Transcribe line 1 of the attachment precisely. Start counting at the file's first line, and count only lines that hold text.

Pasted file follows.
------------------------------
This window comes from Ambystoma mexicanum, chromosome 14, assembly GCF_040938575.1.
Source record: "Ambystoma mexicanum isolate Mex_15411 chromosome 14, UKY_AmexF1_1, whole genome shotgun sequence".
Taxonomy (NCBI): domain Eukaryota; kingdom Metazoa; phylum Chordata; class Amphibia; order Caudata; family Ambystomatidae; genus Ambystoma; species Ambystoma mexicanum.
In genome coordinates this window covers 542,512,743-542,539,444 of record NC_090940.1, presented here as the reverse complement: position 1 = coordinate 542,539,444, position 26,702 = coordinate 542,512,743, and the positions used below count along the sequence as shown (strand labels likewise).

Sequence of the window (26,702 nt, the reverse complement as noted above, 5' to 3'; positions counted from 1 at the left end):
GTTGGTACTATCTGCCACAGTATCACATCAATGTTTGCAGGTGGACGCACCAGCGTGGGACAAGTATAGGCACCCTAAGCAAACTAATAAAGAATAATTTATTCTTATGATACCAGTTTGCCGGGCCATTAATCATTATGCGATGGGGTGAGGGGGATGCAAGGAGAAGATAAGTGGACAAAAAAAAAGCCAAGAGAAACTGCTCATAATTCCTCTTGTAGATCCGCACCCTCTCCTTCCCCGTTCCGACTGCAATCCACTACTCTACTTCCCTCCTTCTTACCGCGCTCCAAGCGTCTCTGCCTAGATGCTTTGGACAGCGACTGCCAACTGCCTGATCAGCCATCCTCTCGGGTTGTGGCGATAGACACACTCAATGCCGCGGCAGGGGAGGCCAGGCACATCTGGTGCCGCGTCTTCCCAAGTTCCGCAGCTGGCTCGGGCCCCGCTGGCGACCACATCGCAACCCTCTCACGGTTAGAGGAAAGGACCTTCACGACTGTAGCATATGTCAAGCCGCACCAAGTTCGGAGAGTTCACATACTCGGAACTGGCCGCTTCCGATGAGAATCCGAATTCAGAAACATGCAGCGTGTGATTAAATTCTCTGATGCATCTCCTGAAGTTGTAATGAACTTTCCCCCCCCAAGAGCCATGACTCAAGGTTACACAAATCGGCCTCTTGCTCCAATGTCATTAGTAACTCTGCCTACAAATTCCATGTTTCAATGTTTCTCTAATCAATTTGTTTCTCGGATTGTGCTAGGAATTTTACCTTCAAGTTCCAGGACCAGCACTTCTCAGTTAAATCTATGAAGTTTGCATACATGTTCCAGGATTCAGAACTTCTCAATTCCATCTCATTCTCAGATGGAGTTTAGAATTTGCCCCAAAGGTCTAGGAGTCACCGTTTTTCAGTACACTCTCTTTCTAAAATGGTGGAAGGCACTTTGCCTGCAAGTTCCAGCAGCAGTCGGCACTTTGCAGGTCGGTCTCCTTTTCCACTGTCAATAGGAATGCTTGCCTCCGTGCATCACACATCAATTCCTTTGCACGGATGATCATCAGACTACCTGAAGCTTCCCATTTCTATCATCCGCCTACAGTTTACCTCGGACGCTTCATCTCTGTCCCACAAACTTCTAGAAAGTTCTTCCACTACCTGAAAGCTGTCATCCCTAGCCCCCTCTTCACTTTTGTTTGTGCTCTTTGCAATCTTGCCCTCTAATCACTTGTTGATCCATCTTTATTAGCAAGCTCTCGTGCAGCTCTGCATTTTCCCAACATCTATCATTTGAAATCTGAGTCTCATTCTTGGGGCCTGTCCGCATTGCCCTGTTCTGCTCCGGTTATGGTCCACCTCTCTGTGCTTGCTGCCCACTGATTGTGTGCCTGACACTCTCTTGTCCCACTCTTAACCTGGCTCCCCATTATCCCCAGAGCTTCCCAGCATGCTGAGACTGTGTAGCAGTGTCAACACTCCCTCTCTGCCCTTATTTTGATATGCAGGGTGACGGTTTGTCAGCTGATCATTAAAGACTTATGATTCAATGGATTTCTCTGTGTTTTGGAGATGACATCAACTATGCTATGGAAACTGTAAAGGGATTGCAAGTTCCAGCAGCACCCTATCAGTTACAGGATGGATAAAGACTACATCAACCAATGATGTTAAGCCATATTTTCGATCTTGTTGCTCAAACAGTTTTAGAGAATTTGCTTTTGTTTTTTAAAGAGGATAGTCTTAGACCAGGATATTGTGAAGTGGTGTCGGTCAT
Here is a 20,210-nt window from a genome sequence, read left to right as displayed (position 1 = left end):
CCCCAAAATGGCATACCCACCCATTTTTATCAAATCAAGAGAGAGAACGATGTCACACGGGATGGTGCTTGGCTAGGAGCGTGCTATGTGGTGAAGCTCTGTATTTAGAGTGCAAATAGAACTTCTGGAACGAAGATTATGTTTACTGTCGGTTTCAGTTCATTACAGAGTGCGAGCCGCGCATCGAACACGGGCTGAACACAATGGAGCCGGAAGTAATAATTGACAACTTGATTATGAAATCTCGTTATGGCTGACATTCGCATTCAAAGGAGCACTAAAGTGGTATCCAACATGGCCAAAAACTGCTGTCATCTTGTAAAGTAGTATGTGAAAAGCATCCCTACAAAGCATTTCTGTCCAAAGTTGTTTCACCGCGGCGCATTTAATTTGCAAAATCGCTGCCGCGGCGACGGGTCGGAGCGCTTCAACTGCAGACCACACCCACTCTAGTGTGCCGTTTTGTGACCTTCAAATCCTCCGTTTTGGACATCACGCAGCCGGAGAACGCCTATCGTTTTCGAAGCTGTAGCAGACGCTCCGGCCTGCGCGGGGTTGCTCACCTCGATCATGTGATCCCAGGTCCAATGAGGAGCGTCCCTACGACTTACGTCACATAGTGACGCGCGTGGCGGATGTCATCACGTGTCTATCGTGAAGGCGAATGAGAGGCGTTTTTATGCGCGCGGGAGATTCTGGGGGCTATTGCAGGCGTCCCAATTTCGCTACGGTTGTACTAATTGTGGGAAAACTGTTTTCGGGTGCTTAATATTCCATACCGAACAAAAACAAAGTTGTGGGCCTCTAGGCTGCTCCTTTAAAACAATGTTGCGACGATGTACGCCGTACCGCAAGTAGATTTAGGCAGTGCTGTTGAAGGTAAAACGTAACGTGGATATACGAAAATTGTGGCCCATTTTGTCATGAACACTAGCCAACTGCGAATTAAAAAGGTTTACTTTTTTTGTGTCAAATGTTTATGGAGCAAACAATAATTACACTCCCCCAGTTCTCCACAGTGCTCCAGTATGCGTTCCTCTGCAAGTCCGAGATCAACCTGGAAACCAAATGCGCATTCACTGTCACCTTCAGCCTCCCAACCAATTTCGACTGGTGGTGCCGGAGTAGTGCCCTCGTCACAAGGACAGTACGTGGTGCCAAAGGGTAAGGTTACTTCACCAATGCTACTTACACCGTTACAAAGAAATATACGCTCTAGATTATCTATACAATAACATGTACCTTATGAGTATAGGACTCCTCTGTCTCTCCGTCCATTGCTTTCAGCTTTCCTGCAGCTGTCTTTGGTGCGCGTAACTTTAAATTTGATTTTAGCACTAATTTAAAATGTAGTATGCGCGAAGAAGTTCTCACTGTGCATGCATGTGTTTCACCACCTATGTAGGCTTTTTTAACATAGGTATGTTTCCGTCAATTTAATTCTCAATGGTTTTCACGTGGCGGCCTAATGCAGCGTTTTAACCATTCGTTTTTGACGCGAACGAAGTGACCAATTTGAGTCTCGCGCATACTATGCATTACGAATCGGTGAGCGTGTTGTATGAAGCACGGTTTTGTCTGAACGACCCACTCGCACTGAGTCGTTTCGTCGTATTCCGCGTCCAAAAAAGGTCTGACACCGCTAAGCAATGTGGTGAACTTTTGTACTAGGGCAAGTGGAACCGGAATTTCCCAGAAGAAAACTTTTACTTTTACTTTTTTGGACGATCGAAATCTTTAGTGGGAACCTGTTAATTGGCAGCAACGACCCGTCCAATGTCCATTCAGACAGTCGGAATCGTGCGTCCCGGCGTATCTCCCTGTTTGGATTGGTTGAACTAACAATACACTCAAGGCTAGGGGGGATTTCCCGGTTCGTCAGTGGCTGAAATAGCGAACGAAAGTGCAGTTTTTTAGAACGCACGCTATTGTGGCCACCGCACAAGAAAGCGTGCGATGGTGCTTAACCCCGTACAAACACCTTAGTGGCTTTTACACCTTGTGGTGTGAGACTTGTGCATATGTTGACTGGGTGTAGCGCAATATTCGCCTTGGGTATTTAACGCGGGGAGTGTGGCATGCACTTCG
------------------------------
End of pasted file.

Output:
This window comes from Ambystoma mexicanum, chromosome 14, assembly GCF_040938575.1.